Carriage Driving Centre Grayswood
Tel: 01962 777863
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Training your horse

At Grayswood we have a long history of producing safe, happy driving horses for our own use and for our clients.  We have trained horses of different breeds and sizes - shires to shetlands.   With the right approach and patience most horses will happily learn to drive.

We can also arrange for horses to be trained under saddle; however it is often better to focus on one skill at a time to prevent confusing the horse.  To have both driven and ridden training will increase the duration of their stay.

If you are interested in talking with us about having your horse trained to drive, then please arrange to visit, meet us first hand, see our facilities and meet our horses.  
Frequently asked questions

Is my horse suitable for driving?

Many horses come to us for training as a second career, when outgrown or the owners can no longer ride.  We think that this is a great idea.  However it isn’t always cheap to re-school a horse and buy the right equipment so we strongly recommend that you come along and have some lessons with us first to decide if driving is the right choice.  Once you are happily driving, send your horse along to learn next.  We can help guide you with decisions about which harness and vehicle to buy.

Before you bring your horse to us you will need to decide what type of driving horse you want us to produce.  Do you want to show?  Do you want to compete at driving trials?  Or do you want to take your time around the lanes and tracks enjoying the outdoors?   This will affect how the horse is schooled before it is ready to go home.  

You need to be realistic about your horse’s temperament and capabilities too; if he is a steady laid back fellow, it is unlikely he will perk up enough to win at Windsor Driving Trials!  A sharp sensitive pony isn’t going to turn into a plod when put in a carriage, but she could be a wonderful competition or private drive show pony.

We will be honest with you through your horses training, discussing progress and how your horse will meet your goals.  
Can I visit my horse?

Owners are very welcome to come and see their horse at any time but let us know you are coming so that we can be here and make sure we won’t have worked your horse earlier in the day.  Owners can observe the training process and ask any questions on progress.  As the time approaches for your horse to go home you will be encouraged to drive them and discuss any further fine tuning you might want in preparation for driving at home.
How do you train the horse to drive?

Once the horse has settled with us, we start familiarising them with harness and blinkers.  Blinkers limit the horse’s ability to see so they can become worried initially.  The next step is long reining to develop steering and brakes. When the horse is working comfortably we will introduce the vehicle.  The horse sets the pace; rushing or forcing each step before they are ready to go on can frighten the horse unnecessarily.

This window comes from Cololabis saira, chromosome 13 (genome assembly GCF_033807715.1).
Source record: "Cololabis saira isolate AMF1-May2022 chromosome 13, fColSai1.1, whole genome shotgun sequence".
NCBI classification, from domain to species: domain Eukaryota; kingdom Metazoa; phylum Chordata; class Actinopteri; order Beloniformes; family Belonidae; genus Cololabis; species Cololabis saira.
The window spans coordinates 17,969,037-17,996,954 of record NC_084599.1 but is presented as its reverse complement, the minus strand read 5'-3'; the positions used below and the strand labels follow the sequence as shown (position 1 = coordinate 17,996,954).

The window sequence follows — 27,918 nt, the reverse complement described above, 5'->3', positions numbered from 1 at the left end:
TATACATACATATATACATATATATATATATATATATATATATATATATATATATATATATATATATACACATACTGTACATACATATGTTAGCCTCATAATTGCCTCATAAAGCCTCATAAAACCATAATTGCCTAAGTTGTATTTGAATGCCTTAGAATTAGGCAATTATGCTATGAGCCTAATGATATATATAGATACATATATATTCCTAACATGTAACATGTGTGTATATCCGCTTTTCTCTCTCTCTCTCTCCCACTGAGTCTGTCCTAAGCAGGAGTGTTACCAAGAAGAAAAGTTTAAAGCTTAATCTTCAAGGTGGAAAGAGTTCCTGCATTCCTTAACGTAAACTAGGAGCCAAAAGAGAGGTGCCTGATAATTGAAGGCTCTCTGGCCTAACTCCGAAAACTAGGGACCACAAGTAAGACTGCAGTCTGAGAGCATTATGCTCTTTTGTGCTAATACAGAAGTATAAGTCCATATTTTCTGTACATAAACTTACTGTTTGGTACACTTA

How long will it take?

Starting with a nicely handled young horse with no history of frights or bad management we would reasonably expect to take 5 to 8 weeks to produce a driving horse with some experience of roadwork and traffic.  The longer the horse stays the more traffic training and schooling they will receive which is often  a sensible option for owners who are newer to driving.

Some older ridden horse will adapt to the change quickly and turn into driving horses in a fairly short time.  Others may take longer to settle.  Having trained literally hundreds of horses over the decades we know to take each horse at the speed it needs, firm but fairly working through each step.  For this reason it can be difficult to give an exact timescale at the start.
What if my horse doesn’t want to drive?

From experience we know when it is prudent and safer to stop the training. Some horses are just not happy being driven.  To force them to drive, and then send the horse home to an inexperience driver could cause an accident, harming both the human and the horse.

Sometimes the horse and owner are just not well matched as a driving partnership.  Perhaps the horse is too sharp or not great in traffic but would drive well for a more experienced or confident driver.  

However it comes about, this is a tough decision, usually made after some weeks of training.  It is a disappointment to everyone to call a halt.  Although this happens very rarely, we will not be afraid of recommending to the owner when it is time to call it a day, especially when it is the safest decision to make.
Producing a safe driving horse is more than just teaching them to pull a cart; the horse needs to have the confidence in people to deal with different situation. Once the horse is happy in the carriage we set about building up their positive experiences including traffic training.  

As a working farm, the horses get used to farm machinery and different sights and sounds quite quickly.  It would not be unusual to see a donkey or pig around the farm if we have a specific problem to cure.  Even puddle training is taken seriously here – a horse & carriage leaping over a busy road because it is scared of getting its feet wet is not safe!